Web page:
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The American Folklife Center at the Library of Congress presents

The Homegrown 2008 Concert Series
Traditional Ethnic and Regional Music and Dance that's "Homegrown" in Communities Across the US

June 19, 2008 Event Flyer

Merita Halili &
The Raif Hyseni Orchestra

Merita Hailili flyer

About Albanian Music

Situated on the coastal plain in the middle of the country, the region of Shqipëria e Mesme was a center of cultural activities during the Ottoman period and gained further importance when Tiranë became the capital in 1920. Until World War II, singing by community members at urban weddings and other large family celebrations was augmented by songs and instrumental music performed by ensembles of professional male entertainers called ahengxhinj, who might be of Albanian or Rom (Gypsy) ethnicity. A typical ensemble or aheng consisted of violin, clarinet, llautë (a fretted, short-necked lute) or saz (fretted long-necked lute), and dajre (large frame drum). Often a group of four or five women, called çengi, would accompany the men's ensemble to an event, where they would sing to dajre accompaniment and perhaps also dance for the guests.

It is among the ahengxhinj and çengi that the most celebrated repertoire of Central Albanian towns developed, in a style that represents a local elaboration of Ottoman compositional techniques. Most songs, whether delicate love lyrics or spirited historical narratives, feature an alternation of vocal melody with instrumental interludes. Frequently they are in additive meters such as 9/8 or 7/4, and may be divided into several distinct sections, including ones in free meter. Their expansive melodies, which extend up to two octaves in range, include cascades of intricate ornamentation, as well as scales and chromaticisms that are characteristic of the Ottoman system of melodic modes or makam-s. After World War II, the accordion was introduced to the accompanying ensemble and quickly replaced the plucked strings. More recently, instruments such as saxophone, electric guitar and bass, synthesizer, and drum set have been used to give this repertoire a more contemporary feel.

—From notes by Jane C. Sugarman

About Merita Halili

Merita Halili is one of Albania's top performers. Born in the capital city of Tiranë, Merita grew up singing the lyric songs of her native region of Central Albania. Her nationwide debut came in 1983, at the age of 17, when she sang at the National Folk Festival in the town of Gjirokastër. Soon afterwards she began to perform on Albanian Radio and Television and as a soloist with the State Ensemble for Folk Songs and Dances. She subsequently became one of the most popular singers in the country. Merita was among the first singers in Albania to release her own recording, which still sells briskly wherever Albanians live. Perhaps her greatest recognition came in 1995, when she was awarded first prize at a gala festival held in Tiranë in which 90 singers from throughout the Albanian Diaspora participated.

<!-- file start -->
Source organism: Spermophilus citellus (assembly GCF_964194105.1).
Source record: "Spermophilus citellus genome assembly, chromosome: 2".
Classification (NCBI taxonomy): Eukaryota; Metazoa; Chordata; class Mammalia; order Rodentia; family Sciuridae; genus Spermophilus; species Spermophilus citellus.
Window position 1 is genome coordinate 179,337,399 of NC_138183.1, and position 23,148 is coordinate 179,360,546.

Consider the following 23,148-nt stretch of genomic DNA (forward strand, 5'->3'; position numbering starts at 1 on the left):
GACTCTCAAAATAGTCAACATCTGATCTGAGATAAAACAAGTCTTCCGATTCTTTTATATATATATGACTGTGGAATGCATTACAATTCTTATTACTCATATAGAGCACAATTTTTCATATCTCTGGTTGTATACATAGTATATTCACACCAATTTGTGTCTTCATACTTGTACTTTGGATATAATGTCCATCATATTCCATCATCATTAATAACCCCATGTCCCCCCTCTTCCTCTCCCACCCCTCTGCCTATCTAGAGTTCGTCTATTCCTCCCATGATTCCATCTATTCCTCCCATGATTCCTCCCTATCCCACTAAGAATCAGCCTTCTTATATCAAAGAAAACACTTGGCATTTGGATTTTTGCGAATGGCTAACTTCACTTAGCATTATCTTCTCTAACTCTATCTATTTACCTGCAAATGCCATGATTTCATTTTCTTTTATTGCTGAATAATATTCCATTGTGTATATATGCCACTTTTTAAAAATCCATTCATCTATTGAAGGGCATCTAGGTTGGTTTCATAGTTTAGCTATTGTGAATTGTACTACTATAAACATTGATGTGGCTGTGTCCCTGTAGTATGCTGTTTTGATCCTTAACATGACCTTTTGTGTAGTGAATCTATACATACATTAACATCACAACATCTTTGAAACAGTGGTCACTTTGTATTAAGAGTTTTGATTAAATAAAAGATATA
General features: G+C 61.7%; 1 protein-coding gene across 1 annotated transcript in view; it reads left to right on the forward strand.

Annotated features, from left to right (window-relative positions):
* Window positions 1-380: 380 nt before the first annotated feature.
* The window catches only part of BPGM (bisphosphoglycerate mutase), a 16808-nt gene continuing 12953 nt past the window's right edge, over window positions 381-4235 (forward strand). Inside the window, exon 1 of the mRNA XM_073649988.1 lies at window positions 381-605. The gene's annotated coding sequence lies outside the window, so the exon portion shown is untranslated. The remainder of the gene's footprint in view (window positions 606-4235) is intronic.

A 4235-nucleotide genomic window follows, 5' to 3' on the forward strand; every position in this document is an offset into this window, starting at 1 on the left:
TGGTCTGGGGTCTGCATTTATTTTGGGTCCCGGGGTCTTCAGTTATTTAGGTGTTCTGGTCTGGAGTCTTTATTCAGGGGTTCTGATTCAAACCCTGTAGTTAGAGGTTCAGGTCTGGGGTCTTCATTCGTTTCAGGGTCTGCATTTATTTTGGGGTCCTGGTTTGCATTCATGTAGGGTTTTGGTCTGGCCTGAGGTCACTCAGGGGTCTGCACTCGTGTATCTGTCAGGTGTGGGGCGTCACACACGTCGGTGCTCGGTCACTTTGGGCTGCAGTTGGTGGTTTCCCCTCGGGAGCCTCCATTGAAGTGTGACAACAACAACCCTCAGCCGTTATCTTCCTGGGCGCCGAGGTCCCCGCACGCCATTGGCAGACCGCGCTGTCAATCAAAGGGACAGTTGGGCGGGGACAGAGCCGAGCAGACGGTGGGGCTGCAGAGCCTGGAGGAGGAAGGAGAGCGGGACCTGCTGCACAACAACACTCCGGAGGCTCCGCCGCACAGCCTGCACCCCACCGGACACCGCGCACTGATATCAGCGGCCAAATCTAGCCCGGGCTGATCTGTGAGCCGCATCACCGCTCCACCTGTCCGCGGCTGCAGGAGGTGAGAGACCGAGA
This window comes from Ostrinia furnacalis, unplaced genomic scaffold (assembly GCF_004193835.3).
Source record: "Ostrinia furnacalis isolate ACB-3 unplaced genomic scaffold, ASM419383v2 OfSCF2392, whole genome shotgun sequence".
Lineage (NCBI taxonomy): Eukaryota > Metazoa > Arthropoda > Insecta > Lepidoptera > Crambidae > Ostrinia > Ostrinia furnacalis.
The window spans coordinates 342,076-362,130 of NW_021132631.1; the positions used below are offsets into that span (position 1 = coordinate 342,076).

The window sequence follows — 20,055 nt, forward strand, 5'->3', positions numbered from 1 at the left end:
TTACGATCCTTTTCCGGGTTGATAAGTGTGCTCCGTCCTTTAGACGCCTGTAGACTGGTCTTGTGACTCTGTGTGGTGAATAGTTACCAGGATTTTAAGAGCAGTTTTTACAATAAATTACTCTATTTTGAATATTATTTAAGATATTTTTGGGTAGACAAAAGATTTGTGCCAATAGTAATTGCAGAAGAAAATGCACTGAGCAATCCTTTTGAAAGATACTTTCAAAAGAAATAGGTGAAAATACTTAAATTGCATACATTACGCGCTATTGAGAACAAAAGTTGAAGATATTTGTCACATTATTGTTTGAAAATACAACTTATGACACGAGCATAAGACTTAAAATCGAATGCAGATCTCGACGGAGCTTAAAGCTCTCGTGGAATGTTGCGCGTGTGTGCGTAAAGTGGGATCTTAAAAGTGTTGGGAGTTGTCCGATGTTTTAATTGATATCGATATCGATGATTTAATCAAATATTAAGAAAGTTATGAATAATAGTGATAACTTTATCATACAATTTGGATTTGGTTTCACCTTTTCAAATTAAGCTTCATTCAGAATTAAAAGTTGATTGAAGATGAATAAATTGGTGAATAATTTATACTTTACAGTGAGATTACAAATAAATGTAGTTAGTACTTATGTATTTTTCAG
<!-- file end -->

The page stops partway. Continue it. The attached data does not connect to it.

The repertoire for which Merita is best known is that of the towns of Central Albania (Shqipëria e Mesme), particularly Tiranë, Elbasan, Kavajë, and Durrës. As she was growing up, Merita modeled her singing not only on family music making but also on recordings of older singers. These included both taped performances housed in the Institute of Folklore in Tiranë, and performances broadcast on Albanian radio by two famous woman singers of the previous generation, Hafsa Zyberi from Tiranë and Fitnete Rexha from Krujë, the latter of whom also coached her personally. In collaboration with musicians and arrangers at Albanian Radio and Television, she then developed her own approach to these songs, which includes more elaborate instrumental arrangements and full use of her prodigious range and vocal technique. More recently, Merita has recorded several newly composed songs, as well as a few popular Turkish and Rom songs. Some of her best-known performances were featured in the soundtrack for the acclaimed Italian film Lamerica. Raif Hyseni, Merita's husband and principal accompanist, hails from The Republic of Kosova [also spelled Kosovo], which has a large Albanian majority. Raif grew up in the town of Mitrovicë in Kosova, where he studied accordion at music school and performed in amateur ensembles. Before moving to Tiranë in 1992, Raif was a well-known radio and television performer in Prishtinë, the capital of Kosova, where he was a member of the group "Besnikët." Through his recordings and media appearances, Raif has become known as a major innovator on the accordion, for which he has composed dozens of instrumental melodies.

Merita and Raif immigrated to the United States in 1995, and now make their home in New Jersey. They perform frequently around the country on numerous stages, festivals and at community weddings.

This concert of the Homegrown 2008 concert series is presented in celebration of the fortieth anniversary of the Center for Traditional Music and Dance.

— From notes provided by Center for Traditional Music and Dance

American Folklife Center Logo The American Folklife Center was created by Congress in 1976 and placed at the Library of Congress to "preserve and present American Folklife" through programs of research, documentation, archival preservation, reference service, live performance, exhibition, public programs, and training. The Center includes the American Folklife Center Archive of folk culture, which was established in 1928 and is now one of the largest collections of ethnographic material from the United States and around the world. Please visit our web site.


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